According to Marco Roth of n+1, there is a specter haunting the contemporary novel. That specter is the neuronovel. "What has been variously referred to as the novel of consciousness," Roth argues in his 2009 article "The Rise of the Neuronovel," "or the psychological or confessional novel—the novel, at any rate, about the workings of a mind—has transformed itself into the neurological novel, wherein the mind becomes the brain."
The core of Roth's trouble with the neuronovel has as much to do with poststructuralism as it does with neuroscience proper. In the 1960s well through the 1980s, the humanities in America were swept by a mostly French-inflected influx of poststructuralist theory -- related to, but distinct from, literary deconstruction. Greatly oversimplified, poststructuralist thought sought to decenter interpretation from its mooring in the so-called structures of culture and language, demonstrating the instability of these structures as reliable sources of meaning and identity in criticism.
For Roth, the popular neuroscience of the neuronovel seeks to offer literary culture a structure once again, both a stable source for meaning and a scientifically grounded purchase on the imagination of a society seemingly less interested in the literary novel. Richard Powers' celebrated 2006 novel The Echo Maker, then -- in which Mark Schluter, having suffered brain damage from a catastrophic car accident, believes his sister Karin is an impostor -- is a family drama that makes its way to the contemporary reader via neurological terms like "Capgras syndrome" and characters like Gerald Weber, a pop neurologist.
Roth's problem with the neuronovel is that, in his view, fixing the brain as a structure in this way is a species of biological reductionism. Explaining character interactions, for instance, in terms of neurochemical transactions in the brain sounds pretty bad. When Elizabeth Bennet accepts Darcy, who really cares about their serotonin or oxytocin levels?
This is the way Roth's treatment of the neuronovel winds up. He writes:
It now seems we've gone beyond the loss of society and religion to the loss of the self, an object whose intricacies can only be described by future science. It's not, of course, that morality, society, and selfhood no longer exist, but they are now the property of specialists writing in the idioms of their disciplines. So the new genre of the neuronovel, which looks on the face of it to expand the writ of literature, appears as another sign of the novel's diminishing purview.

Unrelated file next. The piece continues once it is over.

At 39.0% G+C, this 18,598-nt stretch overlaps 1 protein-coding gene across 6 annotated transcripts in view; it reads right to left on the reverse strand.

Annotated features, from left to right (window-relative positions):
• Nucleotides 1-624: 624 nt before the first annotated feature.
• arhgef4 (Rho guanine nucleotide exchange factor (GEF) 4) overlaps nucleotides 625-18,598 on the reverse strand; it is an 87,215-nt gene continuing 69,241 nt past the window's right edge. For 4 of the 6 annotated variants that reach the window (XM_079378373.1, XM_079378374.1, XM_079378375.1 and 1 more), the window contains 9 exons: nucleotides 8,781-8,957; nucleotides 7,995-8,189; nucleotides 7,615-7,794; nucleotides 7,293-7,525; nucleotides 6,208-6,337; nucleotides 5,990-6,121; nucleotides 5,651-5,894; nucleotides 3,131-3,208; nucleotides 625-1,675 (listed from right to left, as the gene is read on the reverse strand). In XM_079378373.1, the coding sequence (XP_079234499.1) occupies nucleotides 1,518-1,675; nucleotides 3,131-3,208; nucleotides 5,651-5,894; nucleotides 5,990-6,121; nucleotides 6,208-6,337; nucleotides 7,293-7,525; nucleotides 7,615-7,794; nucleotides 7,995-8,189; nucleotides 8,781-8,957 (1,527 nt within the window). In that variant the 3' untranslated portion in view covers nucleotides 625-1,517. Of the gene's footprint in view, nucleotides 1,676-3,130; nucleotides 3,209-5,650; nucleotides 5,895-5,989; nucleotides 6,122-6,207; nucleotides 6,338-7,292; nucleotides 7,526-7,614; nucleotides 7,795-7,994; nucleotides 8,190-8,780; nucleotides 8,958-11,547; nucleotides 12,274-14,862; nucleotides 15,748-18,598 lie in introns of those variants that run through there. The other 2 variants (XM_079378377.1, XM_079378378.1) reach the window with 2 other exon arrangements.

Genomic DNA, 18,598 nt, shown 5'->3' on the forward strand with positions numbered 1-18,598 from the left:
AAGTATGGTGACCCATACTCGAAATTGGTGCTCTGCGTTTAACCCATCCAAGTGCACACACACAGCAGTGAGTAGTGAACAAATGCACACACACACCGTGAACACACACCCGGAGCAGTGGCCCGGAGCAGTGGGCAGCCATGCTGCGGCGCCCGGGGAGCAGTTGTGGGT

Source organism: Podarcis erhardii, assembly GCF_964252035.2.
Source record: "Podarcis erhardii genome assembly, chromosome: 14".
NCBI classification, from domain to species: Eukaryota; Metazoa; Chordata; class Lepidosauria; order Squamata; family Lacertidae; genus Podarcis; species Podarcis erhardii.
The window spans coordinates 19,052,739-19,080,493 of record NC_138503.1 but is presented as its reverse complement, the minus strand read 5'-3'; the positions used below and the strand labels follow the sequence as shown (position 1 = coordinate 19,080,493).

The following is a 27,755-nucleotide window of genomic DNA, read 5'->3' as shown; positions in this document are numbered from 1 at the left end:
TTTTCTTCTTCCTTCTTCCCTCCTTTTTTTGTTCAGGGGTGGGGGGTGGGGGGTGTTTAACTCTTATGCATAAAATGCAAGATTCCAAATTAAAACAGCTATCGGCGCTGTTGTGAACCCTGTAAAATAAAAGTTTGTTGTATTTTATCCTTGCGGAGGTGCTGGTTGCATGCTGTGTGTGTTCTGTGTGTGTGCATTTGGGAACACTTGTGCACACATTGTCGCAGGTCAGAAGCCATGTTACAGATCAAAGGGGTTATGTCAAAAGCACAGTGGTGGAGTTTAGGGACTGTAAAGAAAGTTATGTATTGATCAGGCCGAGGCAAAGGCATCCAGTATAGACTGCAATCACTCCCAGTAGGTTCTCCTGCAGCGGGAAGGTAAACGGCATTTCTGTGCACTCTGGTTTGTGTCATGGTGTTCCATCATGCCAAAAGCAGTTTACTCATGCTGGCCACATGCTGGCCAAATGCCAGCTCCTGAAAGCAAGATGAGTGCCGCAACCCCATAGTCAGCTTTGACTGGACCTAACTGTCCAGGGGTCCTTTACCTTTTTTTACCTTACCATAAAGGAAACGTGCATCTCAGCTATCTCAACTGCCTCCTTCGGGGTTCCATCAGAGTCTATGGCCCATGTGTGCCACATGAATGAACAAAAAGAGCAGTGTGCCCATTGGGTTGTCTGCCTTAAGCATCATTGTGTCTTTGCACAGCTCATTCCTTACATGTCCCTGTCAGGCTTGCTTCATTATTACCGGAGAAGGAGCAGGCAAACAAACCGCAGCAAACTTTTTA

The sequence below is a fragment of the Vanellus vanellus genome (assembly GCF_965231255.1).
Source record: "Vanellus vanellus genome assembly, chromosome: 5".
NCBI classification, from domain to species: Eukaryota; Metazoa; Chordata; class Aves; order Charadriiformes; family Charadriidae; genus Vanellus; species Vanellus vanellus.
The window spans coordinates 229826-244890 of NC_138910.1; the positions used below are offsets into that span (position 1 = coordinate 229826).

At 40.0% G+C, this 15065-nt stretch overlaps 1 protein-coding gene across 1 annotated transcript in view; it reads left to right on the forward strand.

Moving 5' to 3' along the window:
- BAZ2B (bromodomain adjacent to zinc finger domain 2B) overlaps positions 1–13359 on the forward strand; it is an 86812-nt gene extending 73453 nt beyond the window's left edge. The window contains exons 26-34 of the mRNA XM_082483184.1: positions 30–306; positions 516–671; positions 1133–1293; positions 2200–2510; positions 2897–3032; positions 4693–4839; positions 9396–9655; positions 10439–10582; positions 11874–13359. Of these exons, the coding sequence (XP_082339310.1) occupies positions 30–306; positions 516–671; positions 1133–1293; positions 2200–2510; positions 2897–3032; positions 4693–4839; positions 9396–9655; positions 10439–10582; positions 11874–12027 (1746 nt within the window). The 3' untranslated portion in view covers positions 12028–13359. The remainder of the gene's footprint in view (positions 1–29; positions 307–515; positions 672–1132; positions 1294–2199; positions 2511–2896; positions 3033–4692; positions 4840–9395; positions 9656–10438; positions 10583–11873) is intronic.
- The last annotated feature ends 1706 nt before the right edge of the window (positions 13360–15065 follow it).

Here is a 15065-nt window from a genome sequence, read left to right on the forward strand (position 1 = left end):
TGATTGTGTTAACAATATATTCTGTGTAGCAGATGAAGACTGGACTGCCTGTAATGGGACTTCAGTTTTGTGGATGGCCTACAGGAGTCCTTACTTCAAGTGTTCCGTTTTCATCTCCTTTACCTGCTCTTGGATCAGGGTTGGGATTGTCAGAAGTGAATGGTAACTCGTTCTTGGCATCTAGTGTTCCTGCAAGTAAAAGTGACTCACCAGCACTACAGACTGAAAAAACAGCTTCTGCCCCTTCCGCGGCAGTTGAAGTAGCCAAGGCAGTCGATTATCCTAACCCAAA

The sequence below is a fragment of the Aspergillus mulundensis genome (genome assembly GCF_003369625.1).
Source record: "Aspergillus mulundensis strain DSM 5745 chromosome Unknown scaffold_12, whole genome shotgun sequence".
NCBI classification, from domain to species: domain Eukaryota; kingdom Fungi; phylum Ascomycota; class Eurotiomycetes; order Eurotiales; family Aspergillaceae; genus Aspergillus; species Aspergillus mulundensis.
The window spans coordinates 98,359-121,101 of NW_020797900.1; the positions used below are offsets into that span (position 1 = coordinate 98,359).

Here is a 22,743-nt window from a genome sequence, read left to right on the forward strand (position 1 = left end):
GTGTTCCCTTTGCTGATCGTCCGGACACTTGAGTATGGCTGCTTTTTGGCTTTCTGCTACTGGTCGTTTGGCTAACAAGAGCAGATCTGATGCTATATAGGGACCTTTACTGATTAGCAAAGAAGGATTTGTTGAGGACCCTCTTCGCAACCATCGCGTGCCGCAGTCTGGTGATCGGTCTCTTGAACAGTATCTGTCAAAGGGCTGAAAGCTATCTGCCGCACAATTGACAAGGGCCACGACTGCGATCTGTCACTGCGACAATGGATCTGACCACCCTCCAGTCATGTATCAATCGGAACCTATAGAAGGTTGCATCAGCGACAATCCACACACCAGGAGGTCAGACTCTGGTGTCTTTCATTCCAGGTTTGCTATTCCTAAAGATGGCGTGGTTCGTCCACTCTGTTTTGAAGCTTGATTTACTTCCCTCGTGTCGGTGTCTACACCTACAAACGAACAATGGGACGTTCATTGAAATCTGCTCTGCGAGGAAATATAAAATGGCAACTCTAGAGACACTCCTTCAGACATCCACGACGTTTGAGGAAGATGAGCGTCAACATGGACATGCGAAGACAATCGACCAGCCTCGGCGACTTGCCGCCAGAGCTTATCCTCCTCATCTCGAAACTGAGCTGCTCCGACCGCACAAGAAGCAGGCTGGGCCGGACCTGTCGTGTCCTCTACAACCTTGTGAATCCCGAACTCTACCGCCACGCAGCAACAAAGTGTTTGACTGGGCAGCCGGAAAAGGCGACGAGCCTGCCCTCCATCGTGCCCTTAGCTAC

It becomes clearer: Roth's wish is for a reaction against the reductionism of the neuronovel in the way the literary academy reacted against poststructuralism. But unlike the literary theories of the late mid-century, assuming that the neuronovel seeks to "expand the writ of literature" misapprehends the function both of the books he singles out and of literature at large. That novelists feel compelled to turn to neuroscience as a subject for books indicates with equal measure that the novel remains a record of human experience and society -- and neuroscience, in recent decades, has developed a set of compelling accounts of what human experience might consist of.
As such, in The Echo Maker, Capgras syndrome and Gerald Weber are not neurological props dangled into the theater of Powers' plot. Rather, they're instruments of the story woven deeply into the narrative. One of the most striking strands in Powers' novel is Weber's transformation into stand-in for Powers himself. "The faith we extend to writers like Weber is, I think, the same kind of faith we put in our best fiction writers," the novelist Colson Whitehead wrote in the New York Times Book Review. Powers positions Weber (who is modeled on Wider than the Sky author Gerald Edelman) as a shade of the author to demonstrate how the agnosticism about the power of fiction -- deeply troubling to Roth -- is a mirror for the same doubt about received accounts of the human condition and the stability of meaning that has characterized the secular disenchantment of the twentieth century. In neuroscience's searching for some kind of truth about how we all work, the novel has found a companion.
To be continued in 2012...